The right-to-repair movement, which says you should be allowed to tinker with things you’ve bought, hasn’t had much success in New Hampshire, or just about anywhere else. Most recently in the Granite State a “digital electronic product repair” bill that would require makers of electronic products to provide independent repair facilities with diagnostic and repair information was sent to interim-study limbo in 2019, after a lot of industry people warned that amateurs would override safety equipment. Here’s how I reported it at the time:
If you want to be terrified about living in your own house, may I suggest you attend a legislative hearing about right-to-repair laws.
If the hearing goes as one did in Concord last week, you will learn from industry representatives that you can be killed or maimed by your smoke alarm (if it fails), your refrigerator (if food spoils because the door-was-left-open alarm doesn’t work), your washing machine (if the lid lock is disabled and you fall inside), your cooking range (if heating controls go awry) and almost anything with a lithium-ion battery.
Two big obstacles presented themselves at the hearing. Tim White, head of the Air Resources Division of the state Department of Environmental Services, expressed concern that releasing software data to owners of lawn tractors and other powered equipment would help them bypass pollution-control devices, which is why the division opposes the bill.
The other big obstacle involves something we usually like: Being first in the nation.
Michael Costable, R-Raymond, wondered how companies would react if New Hampshire passed the bill but few other states went along. The cost or irritation factor of complying with right-to-repair in one small market might be too much: “Would they essentially not sell in New Hampshire?” he wondered.
Down in Massachusetts, TV ads for a right-to-repair referendum that you might have seen from Boston stations have gone one better, however, warning that it could lead to more domestic violence. Here’s a Boston Globe story about over-the-top commercials from all sides of the issue.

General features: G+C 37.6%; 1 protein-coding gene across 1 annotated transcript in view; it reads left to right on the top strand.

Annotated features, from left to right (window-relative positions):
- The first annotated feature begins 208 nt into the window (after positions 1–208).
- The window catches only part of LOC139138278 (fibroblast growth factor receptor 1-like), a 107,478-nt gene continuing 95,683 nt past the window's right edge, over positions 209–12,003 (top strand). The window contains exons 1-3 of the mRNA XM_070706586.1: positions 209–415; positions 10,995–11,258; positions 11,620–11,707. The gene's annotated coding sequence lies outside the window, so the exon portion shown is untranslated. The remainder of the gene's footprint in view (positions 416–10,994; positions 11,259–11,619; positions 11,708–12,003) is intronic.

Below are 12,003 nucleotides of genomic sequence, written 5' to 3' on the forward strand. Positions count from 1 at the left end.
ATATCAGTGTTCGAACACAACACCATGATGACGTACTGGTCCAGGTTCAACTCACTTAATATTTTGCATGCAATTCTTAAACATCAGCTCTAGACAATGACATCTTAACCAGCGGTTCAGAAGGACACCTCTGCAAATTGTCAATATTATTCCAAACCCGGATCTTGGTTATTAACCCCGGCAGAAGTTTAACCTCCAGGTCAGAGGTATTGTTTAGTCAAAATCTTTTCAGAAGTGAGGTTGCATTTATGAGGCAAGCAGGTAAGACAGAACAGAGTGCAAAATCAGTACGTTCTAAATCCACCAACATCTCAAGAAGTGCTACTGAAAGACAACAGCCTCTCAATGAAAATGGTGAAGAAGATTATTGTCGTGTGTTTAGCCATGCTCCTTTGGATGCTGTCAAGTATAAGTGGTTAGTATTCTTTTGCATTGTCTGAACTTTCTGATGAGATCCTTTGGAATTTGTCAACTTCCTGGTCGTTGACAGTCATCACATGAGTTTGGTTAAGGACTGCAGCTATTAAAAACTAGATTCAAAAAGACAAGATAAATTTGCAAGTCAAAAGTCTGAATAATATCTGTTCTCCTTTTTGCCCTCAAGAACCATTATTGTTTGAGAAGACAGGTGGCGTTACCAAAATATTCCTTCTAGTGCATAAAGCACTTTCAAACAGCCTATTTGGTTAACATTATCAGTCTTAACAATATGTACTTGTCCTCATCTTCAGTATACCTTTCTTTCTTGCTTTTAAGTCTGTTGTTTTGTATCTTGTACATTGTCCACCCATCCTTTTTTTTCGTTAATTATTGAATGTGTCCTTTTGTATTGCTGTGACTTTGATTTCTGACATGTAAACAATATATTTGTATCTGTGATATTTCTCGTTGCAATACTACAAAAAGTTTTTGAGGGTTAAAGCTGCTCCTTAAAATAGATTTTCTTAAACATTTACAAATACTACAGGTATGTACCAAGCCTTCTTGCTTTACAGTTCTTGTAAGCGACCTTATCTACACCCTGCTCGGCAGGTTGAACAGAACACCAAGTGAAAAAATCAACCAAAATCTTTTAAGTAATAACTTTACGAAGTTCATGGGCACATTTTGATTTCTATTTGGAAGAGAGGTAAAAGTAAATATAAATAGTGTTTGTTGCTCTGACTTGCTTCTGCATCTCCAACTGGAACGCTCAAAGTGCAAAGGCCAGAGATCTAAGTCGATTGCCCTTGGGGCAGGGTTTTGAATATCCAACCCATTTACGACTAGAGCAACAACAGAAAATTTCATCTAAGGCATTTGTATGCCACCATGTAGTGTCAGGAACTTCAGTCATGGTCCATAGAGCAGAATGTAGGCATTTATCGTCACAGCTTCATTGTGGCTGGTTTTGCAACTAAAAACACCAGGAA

The Massachusetts bill is much more focused than the NH proposal. It concerns who gets data from a car’s computer system – information necessary to do repairs. In 2012 voters passed a referendum allowing independent repair shops to plug into a car to help diagnose problems, which is often cited as the most sweeping right-to-repair success the country has seen.
The new referendum, if passed, would require car makers to use open-access systems to wirelessly transmit mechanical data about cars, known as telematics . Those systems monitor and send real-time readings on the vehicle back to the manufacturer and they are increasingly important.
Car makers and dealers oppose the referendum, saying this data contains valuable information that could be used for nefarious purposes, such as determining a spouse’s whereabouts in a domestic violence situation. Proponents say baloney, the only reason to keep it secret is to force people to use manufacturers’ expensive repair service.
There’s big money on side sides, hence the frantic ad push.
If it passes, it might give an incentive to the right-to-repair folks in New Hampshire, although I wouldn’t hold my breath. They would still be facing a long uphill fight.
Which is more disturbing. . The admission of car manufactures that they have combined your personal data, and the ability to hijack your cars controls with the error status ‘little red light” data needed to pass inspection… or that they are using this total failure of software engineering and security to advocate against the access of consumers on the cars they ostensibly own
Allowing right to repair makes so much sense from the perspective of waste. If you are environmentally-conscious, it is a no-brainer. Until that day comes, appliances (that probably could have been easily repaired) will continue to pile up in landfills. Consumers should know, though, that there are responsible ways to dispose of waste. Most good junk removal businesses will not only take away non-working appliances, but they’ll also recycle and reuse all the parts they can salvage. There is a fee for this, but at least the consumer can feel good about the fact that items were disposed of responsibly.